In yet another sad signal from the Premier League it seems the people who run the show are ready to pursue Mission Impossible.
They are putting in the strictest – some may say impossible rules – for players to follow in training as they continue on their Premier League Restart bid.
The Mirror has this morning published details of the rulings they will be attempting to ensure are in place on training grounds ahead of their highly optimistic hopes for a June 8 restart.
It all has to be signed off by the government and – as reported previously here- with the Bundesliga still in doubt, following a second spike in Germany, that has to be in grave doubt.
However, chairmen will meet tomorrow and no doubt give the plans a thumbs up as they continue to hope and pray they can achieve their aims.
Players are already allowed into training grounds one by one at hourly intervals to train individually but the PL’s next stage looks highly tricky given the deeply ingrained habits among footballers.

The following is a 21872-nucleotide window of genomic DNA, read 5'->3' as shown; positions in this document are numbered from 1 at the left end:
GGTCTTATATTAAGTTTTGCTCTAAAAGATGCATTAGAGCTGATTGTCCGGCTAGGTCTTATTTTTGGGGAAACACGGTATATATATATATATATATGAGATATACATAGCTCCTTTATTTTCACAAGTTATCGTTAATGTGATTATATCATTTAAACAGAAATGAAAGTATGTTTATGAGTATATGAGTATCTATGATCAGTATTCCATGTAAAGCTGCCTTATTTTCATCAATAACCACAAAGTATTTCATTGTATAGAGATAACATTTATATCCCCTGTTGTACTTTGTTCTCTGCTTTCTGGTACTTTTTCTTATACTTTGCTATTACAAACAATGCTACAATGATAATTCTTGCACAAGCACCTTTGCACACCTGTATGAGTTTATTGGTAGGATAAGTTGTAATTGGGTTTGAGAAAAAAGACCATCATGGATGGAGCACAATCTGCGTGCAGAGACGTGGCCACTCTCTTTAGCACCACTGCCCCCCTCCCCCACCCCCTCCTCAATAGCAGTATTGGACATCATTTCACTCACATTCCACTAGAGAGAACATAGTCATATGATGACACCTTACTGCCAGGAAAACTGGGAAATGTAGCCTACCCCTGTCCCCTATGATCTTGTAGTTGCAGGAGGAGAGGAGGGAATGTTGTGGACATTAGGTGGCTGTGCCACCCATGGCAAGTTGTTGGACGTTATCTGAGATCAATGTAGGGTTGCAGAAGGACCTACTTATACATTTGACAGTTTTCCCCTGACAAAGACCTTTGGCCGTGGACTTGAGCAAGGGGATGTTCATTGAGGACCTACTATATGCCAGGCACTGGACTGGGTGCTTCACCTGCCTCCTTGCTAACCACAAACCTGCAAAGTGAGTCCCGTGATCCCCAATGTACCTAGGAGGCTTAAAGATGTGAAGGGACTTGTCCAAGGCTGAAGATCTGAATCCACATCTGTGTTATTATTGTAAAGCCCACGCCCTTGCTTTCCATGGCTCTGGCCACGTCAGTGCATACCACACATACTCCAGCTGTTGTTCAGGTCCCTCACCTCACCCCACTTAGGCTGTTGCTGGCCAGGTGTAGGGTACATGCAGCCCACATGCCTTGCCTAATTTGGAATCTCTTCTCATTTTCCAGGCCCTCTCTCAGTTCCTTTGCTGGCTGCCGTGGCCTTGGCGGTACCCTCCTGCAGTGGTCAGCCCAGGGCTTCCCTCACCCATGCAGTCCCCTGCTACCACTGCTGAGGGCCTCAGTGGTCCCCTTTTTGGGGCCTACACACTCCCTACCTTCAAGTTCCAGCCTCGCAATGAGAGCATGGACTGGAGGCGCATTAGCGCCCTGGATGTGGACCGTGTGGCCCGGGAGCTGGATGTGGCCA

They are ordering a ban on spitting which – whilst entirely un-hygienic – runs against the psyche of any footballer anywhere in the world and is an instinctive action.
There are other less problematical rules but they show the huge uncertainty medically across the nation and act as rsons in themselves for halting the restart. Full stop.
The report says: ‘Safely returning to training in groups is a major part of that, with a new seven-page document of draconian regulations reportedly set to be sent out to every club.
Players will also need to park their cars at least three spaces apart, no massages will be allowed unless approved by a club doctor and drinks must be left at particular pick-up points.
All club staff, including managers and coaches, will also be banned from spitting at the training ground in order to minimise the chance of spreading coronavirus.
The updated training protocols will be discussed at Friday’s Premier League shareholders meeting as plans for Project Restart are ramped up.
Sportsmail understands that one positive test will not derail the season, with top-flight medical staff ready to agree to persist with trying to get the campaign finished regardless.
Medics are increasingly confident training and games can continue even after people are infected.
Essentially, clubs will take the view that a positive test would be treated as any other injury, with the individual being taken out of action.